Dick Grant didn't coin the term "supersalesman," but he certainly epitomized it. He was an early sales giant who helped build General Motors into a colossus.
Grant was the forefather of such supersellers as Bob Lund at Chevrolet and Cadillac, Bill Holler at Chevy, Jim Roche at Cadillac (he became CEO of GM) and Rocket Jones at Oldsmobile.
Grant was a Harvard man who decided on a career in sales after graduating in 1901. He was general sales manager of National Cash Register Co. in Dayton, Ohio, when E.A. Deeds and Charles Kettering tapped him for Delco Light in 1915. Delco Light, which supplied lighting for farms, became part of GM in 1920.
In 1924, he became vice president and general sales manager of Chev-rolet, and the real Dick Grant emerged. His sales promotions were legion and legendary. Perhaps the most famous were his steak and beans dinners.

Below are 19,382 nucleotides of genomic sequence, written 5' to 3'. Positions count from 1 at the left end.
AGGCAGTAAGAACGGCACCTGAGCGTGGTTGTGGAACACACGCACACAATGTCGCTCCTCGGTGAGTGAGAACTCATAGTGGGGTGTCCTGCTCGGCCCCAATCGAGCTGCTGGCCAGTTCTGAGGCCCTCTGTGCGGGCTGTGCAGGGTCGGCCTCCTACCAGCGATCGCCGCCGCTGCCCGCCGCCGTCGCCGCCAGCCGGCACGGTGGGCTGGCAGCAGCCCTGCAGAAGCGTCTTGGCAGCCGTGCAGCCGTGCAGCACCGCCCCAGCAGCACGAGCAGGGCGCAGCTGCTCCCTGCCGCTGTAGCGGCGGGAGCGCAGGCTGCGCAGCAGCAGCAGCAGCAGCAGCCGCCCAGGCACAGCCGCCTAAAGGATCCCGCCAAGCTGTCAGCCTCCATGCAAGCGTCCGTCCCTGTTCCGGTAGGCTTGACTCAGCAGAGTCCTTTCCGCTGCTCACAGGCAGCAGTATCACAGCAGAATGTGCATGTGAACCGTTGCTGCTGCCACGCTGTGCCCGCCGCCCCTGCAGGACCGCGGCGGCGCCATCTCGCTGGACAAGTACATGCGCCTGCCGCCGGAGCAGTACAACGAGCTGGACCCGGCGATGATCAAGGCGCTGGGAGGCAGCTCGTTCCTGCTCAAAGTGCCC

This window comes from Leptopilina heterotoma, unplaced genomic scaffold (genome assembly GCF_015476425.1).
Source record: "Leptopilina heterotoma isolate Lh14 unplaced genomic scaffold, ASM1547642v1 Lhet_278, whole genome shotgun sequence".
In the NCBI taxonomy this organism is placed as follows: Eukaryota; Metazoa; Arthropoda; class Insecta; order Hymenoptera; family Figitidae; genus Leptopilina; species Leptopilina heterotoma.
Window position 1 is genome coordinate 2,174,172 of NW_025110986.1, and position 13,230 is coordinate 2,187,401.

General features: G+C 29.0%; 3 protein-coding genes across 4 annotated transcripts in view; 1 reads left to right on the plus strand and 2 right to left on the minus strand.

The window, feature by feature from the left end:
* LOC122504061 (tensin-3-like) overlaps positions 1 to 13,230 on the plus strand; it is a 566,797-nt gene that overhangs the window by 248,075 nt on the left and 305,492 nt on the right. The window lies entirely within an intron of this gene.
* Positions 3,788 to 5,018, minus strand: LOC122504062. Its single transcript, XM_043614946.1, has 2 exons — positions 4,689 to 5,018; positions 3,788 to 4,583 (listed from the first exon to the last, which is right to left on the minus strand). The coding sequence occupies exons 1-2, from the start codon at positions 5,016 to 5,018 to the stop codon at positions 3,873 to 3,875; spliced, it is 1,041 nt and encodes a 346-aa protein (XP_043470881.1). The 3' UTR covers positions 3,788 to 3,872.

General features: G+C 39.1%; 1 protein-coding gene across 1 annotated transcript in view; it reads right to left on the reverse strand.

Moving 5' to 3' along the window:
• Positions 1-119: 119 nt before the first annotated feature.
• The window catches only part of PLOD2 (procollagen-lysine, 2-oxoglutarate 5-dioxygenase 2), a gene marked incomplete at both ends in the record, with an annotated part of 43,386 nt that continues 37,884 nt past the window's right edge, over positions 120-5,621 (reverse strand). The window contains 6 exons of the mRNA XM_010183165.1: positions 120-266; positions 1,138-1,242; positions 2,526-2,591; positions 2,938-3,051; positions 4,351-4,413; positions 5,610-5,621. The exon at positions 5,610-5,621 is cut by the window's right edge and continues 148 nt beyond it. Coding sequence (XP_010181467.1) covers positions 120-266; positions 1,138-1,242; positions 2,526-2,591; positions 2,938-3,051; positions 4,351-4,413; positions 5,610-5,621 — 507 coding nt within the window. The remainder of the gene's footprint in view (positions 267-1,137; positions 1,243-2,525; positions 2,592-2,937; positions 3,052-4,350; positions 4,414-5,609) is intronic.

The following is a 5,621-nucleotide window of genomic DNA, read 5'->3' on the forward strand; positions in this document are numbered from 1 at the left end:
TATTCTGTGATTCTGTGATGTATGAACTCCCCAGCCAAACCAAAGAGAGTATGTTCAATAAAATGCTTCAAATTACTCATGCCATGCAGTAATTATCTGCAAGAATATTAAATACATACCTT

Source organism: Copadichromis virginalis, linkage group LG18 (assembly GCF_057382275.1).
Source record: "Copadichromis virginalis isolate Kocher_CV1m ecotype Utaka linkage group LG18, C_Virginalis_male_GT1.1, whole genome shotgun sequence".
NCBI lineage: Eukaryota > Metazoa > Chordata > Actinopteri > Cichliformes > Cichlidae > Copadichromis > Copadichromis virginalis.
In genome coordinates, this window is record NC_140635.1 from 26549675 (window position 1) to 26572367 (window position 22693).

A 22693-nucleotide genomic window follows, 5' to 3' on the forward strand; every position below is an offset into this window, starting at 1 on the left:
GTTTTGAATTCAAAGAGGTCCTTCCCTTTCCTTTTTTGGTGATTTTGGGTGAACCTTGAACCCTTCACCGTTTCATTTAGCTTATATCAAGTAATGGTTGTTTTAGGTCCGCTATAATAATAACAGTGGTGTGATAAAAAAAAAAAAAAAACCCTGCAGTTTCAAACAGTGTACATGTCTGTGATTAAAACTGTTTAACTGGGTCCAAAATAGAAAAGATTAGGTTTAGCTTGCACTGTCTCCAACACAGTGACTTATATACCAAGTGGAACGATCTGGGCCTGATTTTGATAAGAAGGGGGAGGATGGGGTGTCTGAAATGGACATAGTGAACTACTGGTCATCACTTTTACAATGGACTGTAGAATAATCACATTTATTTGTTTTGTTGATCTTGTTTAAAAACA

Dealers were urged to sponsor a dinner for their sales staffs each month. Those who made their sales quotas ate steak; those who didn't dined on beans.
Grant led Chevrolet past Ford in sales in the late 1920s and became GM sales vice president in 1929. He was elected to the GM board of directors and served until 1953.
For the rest of the story, read Automotive News' GM 100th anniversary edition, How General Motors Changed the World, on Sept. 15. For information about the special edition, go to www.autonews.com/gm100.